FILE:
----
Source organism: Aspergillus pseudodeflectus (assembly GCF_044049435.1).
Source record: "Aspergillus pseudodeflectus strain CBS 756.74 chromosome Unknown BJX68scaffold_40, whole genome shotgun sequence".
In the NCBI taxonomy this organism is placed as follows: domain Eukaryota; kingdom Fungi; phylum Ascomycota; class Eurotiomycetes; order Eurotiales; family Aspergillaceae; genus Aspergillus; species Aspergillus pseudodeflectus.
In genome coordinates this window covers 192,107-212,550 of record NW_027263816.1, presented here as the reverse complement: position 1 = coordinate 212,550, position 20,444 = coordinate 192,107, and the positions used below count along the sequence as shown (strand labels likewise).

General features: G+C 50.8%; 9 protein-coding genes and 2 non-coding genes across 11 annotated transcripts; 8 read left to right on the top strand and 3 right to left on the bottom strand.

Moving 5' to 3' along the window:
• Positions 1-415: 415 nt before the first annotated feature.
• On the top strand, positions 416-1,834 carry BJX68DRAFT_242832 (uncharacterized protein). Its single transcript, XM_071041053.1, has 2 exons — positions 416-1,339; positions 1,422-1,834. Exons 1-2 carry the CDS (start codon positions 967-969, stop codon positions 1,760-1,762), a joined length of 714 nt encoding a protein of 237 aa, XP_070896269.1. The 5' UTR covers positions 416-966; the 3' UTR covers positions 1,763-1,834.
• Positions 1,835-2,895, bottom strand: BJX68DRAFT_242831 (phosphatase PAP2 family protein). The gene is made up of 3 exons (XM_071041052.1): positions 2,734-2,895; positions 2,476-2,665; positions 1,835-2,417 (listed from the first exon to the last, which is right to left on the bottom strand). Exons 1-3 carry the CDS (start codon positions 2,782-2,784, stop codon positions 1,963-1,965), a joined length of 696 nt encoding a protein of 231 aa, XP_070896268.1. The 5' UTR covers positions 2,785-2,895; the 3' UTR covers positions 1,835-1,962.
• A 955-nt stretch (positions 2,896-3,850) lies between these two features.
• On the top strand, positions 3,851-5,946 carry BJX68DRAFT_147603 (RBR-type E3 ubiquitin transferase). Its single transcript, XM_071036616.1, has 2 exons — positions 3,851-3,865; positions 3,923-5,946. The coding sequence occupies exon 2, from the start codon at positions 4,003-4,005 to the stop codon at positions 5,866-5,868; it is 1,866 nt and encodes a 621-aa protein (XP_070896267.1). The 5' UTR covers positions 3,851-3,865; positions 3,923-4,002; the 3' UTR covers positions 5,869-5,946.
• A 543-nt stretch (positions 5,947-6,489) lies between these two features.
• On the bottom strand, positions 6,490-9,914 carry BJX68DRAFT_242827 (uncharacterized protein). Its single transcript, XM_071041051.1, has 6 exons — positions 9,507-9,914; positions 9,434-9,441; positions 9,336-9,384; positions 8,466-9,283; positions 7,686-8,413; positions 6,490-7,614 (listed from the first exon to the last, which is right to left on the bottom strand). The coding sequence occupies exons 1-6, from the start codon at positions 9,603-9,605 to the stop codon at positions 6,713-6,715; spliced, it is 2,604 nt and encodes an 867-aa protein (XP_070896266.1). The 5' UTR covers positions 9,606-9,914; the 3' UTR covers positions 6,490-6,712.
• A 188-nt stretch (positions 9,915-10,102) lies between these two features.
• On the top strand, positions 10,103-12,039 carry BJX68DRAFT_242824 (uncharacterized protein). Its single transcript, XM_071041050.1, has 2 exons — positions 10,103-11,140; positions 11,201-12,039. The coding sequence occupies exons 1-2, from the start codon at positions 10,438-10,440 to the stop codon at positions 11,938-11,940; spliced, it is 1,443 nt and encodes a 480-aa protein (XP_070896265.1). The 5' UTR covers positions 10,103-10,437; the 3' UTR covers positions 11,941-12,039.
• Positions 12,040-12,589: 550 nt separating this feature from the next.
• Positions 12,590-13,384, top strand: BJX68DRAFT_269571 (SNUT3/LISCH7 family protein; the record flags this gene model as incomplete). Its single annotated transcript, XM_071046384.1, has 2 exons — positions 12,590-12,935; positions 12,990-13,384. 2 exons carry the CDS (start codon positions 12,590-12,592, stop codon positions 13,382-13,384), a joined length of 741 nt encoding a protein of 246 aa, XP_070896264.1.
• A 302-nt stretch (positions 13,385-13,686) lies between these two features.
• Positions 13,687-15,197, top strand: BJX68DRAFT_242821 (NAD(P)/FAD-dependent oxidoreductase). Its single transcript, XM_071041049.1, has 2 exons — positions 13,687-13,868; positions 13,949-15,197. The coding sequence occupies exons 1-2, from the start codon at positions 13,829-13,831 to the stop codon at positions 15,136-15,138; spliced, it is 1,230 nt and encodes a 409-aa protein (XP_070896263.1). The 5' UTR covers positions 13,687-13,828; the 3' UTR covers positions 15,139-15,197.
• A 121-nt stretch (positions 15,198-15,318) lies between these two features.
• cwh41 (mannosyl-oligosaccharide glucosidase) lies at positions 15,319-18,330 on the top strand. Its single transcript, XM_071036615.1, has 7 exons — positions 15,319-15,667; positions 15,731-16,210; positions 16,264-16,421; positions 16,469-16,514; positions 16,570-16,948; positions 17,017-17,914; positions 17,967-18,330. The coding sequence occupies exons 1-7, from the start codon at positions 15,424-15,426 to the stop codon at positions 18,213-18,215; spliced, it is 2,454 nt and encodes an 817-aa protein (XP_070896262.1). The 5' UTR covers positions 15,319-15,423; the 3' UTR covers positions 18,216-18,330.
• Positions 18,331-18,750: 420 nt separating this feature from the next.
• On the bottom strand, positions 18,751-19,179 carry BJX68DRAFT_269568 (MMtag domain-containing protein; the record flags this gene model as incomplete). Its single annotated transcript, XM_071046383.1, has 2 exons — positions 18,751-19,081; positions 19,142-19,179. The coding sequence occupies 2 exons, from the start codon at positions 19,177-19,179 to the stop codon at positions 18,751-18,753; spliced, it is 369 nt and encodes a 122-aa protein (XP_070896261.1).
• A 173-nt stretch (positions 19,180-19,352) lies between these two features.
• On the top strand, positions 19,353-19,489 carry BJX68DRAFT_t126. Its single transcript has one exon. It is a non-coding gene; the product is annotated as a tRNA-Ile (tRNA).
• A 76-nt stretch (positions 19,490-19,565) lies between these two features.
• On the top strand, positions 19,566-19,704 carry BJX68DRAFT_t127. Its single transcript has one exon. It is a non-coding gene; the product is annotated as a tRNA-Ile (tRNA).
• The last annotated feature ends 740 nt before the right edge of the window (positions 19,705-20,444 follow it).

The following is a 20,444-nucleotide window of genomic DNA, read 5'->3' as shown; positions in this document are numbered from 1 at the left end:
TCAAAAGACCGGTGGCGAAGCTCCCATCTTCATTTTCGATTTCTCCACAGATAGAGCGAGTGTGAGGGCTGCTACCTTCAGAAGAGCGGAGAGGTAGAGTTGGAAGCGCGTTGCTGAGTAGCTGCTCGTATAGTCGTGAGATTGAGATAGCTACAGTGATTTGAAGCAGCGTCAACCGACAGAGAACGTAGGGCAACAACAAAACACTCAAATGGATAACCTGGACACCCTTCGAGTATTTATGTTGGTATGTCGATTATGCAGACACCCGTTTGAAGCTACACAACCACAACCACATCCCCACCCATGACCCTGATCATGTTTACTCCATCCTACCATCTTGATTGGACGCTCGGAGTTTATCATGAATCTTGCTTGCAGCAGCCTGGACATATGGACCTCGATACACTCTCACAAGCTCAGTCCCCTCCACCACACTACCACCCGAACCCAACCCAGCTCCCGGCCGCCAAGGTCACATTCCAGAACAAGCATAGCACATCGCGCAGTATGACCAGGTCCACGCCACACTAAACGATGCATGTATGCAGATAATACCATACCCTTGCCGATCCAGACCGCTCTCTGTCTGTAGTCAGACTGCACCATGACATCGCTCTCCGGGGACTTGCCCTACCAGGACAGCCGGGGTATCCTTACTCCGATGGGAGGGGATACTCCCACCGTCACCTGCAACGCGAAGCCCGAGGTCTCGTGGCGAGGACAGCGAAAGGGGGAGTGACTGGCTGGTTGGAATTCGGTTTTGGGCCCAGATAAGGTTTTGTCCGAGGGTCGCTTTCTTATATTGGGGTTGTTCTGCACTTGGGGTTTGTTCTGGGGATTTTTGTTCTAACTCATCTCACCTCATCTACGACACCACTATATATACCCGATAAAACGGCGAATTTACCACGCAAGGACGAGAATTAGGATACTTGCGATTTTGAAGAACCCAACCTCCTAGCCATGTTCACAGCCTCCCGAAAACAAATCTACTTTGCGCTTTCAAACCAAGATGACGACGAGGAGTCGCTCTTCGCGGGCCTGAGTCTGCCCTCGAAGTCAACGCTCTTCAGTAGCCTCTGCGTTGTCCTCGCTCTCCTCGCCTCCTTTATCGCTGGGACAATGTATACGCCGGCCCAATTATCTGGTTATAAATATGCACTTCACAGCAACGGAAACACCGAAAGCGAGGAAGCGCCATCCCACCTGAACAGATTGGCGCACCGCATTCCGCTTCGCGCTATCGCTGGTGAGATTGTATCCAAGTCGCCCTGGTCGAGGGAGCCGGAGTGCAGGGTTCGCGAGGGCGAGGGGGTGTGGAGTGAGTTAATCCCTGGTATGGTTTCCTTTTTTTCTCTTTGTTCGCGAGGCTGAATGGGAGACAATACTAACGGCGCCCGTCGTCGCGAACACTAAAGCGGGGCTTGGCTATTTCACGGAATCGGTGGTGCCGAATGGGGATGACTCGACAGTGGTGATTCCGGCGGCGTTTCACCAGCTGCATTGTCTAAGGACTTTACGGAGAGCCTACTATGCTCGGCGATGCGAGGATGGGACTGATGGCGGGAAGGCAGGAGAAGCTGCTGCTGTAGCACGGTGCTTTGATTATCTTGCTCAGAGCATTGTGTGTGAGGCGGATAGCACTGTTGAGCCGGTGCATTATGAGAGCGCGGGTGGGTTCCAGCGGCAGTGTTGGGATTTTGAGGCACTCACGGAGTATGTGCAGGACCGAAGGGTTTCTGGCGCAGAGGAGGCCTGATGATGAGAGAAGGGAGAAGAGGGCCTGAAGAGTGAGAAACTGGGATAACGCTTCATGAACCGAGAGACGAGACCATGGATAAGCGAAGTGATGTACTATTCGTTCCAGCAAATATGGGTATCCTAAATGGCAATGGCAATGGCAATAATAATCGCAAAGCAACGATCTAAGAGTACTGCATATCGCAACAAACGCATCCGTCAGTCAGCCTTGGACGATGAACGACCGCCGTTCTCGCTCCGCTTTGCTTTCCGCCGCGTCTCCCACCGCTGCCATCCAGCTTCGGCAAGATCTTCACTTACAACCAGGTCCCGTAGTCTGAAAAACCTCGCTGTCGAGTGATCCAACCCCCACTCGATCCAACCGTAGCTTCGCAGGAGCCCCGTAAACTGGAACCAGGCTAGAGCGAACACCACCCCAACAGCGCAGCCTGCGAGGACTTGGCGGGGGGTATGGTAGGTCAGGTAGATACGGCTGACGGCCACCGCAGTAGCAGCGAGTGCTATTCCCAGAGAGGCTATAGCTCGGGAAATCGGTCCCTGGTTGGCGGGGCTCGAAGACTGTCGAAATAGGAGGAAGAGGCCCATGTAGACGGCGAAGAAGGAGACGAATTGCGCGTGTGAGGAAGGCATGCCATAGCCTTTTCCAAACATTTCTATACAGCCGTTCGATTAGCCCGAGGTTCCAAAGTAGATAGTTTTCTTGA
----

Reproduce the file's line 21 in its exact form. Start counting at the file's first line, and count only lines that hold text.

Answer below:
• cwh41 (mannosyl-oligosaccharide glucosidase) lies at positions 15,319-18,330 on the top strand. Its single transcript, XM_071036615.1, has 7 exons — positions 15,319-15,667; positions 15,731-16,210; positions 16,264-16,421; positions 16,469-16,514; positions 16,570-16,948; positions 17,017-17,914; positions 17,967-18,330. The coding sequence occupies exons 1-7, from the start codon at positions 15,424-15,426 to the stop codon at positions 18,213-18,215; spliced, it is 2,454 nt and encodes an 817-aa protein (XP_070896262.1). The 5' UTR covers positions 15,319-15,423; the 3' UTR covers positions 18,216-18,330.